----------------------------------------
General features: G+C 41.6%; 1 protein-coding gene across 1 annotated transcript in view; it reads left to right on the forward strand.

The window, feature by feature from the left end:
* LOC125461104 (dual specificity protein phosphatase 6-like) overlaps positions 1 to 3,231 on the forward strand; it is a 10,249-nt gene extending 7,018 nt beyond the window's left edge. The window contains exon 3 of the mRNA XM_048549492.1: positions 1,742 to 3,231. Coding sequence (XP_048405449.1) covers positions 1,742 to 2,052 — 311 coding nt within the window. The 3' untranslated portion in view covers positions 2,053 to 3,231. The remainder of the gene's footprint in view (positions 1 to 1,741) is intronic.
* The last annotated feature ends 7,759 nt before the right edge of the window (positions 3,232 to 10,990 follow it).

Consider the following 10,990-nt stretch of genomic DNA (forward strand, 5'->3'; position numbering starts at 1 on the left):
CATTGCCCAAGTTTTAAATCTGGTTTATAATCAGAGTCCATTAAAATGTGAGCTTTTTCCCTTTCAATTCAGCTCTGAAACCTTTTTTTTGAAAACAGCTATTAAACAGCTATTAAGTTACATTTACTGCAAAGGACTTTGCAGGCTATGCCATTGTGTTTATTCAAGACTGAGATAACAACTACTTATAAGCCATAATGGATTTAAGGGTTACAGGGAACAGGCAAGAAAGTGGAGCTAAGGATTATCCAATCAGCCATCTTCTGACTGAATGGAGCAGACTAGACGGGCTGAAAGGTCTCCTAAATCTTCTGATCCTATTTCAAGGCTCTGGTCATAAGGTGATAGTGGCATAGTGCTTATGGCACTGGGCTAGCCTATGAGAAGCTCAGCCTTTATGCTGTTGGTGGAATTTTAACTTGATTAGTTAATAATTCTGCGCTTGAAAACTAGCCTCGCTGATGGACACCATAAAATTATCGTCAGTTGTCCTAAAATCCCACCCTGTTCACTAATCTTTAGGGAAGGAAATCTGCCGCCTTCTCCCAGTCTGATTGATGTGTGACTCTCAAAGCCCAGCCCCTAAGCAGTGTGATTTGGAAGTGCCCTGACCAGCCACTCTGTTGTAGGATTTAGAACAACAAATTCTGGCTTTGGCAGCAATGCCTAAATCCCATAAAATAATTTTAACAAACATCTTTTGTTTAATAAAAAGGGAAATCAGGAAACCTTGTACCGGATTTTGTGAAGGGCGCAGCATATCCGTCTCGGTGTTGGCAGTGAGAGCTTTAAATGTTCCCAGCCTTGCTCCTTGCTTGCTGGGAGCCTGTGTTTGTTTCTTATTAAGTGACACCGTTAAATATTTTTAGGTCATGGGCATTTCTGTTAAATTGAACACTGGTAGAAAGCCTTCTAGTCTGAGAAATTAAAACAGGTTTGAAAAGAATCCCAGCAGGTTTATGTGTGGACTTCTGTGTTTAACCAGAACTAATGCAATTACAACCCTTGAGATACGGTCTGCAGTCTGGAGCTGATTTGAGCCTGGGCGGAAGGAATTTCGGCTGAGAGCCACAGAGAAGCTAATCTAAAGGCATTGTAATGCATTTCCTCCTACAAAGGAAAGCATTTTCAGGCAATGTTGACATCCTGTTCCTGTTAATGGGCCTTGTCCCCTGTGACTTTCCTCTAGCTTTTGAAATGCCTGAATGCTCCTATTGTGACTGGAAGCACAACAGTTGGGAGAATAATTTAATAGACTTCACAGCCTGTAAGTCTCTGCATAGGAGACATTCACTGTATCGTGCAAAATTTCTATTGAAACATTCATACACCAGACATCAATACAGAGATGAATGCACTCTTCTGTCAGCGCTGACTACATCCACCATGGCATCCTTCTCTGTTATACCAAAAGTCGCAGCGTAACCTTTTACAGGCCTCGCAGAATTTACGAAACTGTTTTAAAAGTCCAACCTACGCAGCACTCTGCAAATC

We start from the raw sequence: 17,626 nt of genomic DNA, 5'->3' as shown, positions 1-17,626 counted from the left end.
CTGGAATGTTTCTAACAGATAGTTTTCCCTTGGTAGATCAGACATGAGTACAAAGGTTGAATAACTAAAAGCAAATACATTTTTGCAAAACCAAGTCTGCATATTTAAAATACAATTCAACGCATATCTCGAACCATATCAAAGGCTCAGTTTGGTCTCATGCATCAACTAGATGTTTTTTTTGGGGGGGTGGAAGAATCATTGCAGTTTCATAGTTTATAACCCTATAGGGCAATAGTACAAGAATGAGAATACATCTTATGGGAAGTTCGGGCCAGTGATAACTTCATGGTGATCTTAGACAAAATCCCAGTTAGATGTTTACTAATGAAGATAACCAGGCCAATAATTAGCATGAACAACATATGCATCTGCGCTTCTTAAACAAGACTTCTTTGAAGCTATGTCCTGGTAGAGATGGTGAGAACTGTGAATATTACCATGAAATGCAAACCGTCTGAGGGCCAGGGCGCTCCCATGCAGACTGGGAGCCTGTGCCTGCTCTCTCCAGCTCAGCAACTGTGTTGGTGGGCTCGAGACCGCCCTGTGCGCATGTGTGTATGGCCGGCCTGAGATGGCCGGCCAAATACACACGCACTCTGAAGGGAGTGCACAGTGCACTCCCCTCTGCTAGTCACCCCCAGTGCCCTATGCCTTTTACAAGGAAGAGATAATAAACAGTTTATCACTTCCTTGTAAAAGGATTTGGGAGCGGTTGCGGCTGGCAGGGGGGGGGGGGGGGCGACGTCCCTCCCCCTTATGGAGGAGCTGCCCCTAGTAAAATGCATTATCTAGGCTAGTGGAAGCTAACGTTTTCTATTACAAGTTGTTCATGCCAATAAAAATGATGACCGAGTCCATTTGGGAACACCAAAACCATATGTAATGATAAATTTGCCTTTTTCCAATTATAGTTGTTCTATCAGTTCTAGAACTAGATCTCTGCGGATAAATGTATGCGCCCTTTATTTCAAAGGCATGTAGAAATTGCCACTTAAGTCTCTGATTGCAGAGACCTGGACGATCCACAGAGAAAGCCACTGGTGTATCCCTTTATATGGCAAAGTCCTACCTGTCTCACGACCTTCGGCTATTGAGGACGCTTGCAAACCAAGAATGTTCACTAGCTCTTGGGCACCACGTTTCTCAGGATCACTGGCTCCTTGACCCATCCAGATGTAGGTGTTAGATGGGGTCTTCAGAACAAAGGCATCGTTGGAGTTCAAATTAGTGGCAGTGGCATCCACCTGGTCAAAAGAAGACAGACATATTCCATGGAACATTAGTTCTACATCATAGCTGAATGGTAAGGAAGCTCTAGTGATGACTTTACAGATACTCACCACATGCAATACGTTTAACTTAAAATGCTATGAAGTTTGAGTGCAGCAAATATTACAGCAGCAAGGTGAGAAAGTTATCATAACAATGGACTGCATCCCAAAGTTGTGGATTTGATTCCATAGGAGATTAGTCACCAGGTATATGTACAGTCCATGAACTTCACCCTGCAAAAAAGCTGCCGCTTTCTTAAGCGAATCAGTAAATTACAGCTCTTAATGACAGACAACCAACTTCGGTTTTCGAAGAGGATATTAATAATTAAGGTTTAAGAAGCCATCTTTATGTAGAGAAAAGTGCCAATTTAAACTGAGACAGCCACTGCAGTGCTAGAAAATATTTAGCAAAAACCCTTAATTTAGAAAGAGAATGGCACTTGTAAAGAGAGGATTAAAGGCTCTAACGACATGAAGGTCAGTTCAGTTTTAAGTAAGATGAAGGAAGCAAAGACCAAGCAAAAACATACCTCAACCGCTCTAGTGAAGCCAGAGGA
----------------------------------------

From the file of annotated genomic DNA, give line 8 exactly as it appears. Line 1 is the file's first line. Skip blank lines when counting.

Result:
CTGGAATGTTTCTAACAGATAGTTTTCCCTTGGTAGATCAGACATGAGTACAAAGGTTGAATAACTAAAAGCAAATACATTTTTGCAAAACCAAGTCTGCATATTTAAAATACAATTCAACGCATATCTCGAACCATATCAAAGGCTCAGTTTGGTCTCATGCATCAACTAGATGTTTTTTTTGGGGGGGTGGAAGAATCATTGCAGTTTCATAGTTTATAACCCTATAGGGCAATAGTACAAGAATGAGAATACATCTTATGGGAAGTTCGGGCCAGTGATAACTTCATGGTGATCTTAGACAAAATCCCAGTTAGATGTTTACTAATGAAGATAACCAGGCCAATAATTAGCATGAACAACATATGCATCTGCGCTTCTTAAACAAGACTTCTTTGAAGCTATGTCCTGGTAGAGATGGTGAGAACTGTGAATATTACCATGAAATGCAAACCGTCTGAGGGCCAGGGCGCTCCCATGCAGACTGGGAGCCTGTGCCTGCTCTCTCCAGCTCAGCAACTGTGTTGGTGGGCTCGAGACCGCCCTGTGCGCATGTGTGTATGGCCGGCCTGAGATGGCCGGCCAAATACACACGCACTCTGAAGGGAGTGCACAGTGCACTCCCCTCTGCTAGTCACCCCCAGTGCCCTATGCCTTTTACAAGGAAGAGATAATAAACAGTTTATCACTTCCTTGTAAAAGGATTTGGGAGCGGTTGCGGCTGGCAGGGGGGGGGGGGGGGCGACGTCCCTCCCCCTTATGGAGGAGCTGCCCCTAGTAAAATGCATTATCTAGGCTAGTGGAAGCTAACGTTTTCTATTACAAGTTGTTCATGCCAATAAAAATGATGACCGAGTCCATTTGGGAACACCAAAACCATATGTAATGATAAATTTGCCTTTTTCCAATTATAGTTGTTCTATCAGTTCTAGAACTAGATCTCTGCGGATAAATGTATGCGCCCTTTATTTCAAAGGCATGTAGAAATTGCCACTTAAGTCTCTGATTGCAGAGACCTGGACGATCCACAGAGAAAGCCACTGGTGTATCCCTTTATATGGCAAAGTCCTACCTGTCTCACGACCTTCGGCTATTGAGGACGCTTGCAAACCAAGAATGTTCACTAGCTCTTGGGCACCACGTTTCTCAGGATCACTGGCTCCTTGACCCATCCAGATGTAGGTGTTAGATGGGGTCTTCAGAACAAAGGCATCGTTGGAGTTCAAATTAGTGGCAGTGGCATCCACCTGGTCAAAAGAAGACAGACATATTCCATGGAACATTAGTTCTACATCATAGCTGAATGGTAAGGAAGCTCTAGTGATGACTTTACAGATACTCACCACATGCAATACGTTTAACTTAAAATGCTATGAAGTTTGAGTGCAGCAAATATTACAGCAGCAAGGTGAGAAAGTTATCATAACAATGGACTGCATCCCAAAGTTGTGGATTTGATTCCATAGGAGATTAGTCACCAGGTATATGTACAGTCCATGAACTTCACCCTGCAAAAAAGCTGCCGCTTTCTTAAGCGAATCAGTAAATTACAGCTCTTAATGACAGACAACCAACTTCGGTTTTCGAAGAGGATATTAATAATTAAGGTTTAAGAAGCCATCTTTATGTAGAGAAAAGTGCCAATTTAAACTGAGACAGCCACTGCAGTGCTAGAAAATATTTAGCAAAAACCCTTAATTTAGAAAGAGAATGGCACTTGTAAAGAGAGGATTAAAGGCTCTAACGACATGAAGGTCAGTTCAGTTTTAAGTAAGATGAAGGAAGCAAAGACCAAGCAAAAACATACCTCAACCGCTCTAGTGAAGCCAGAGGA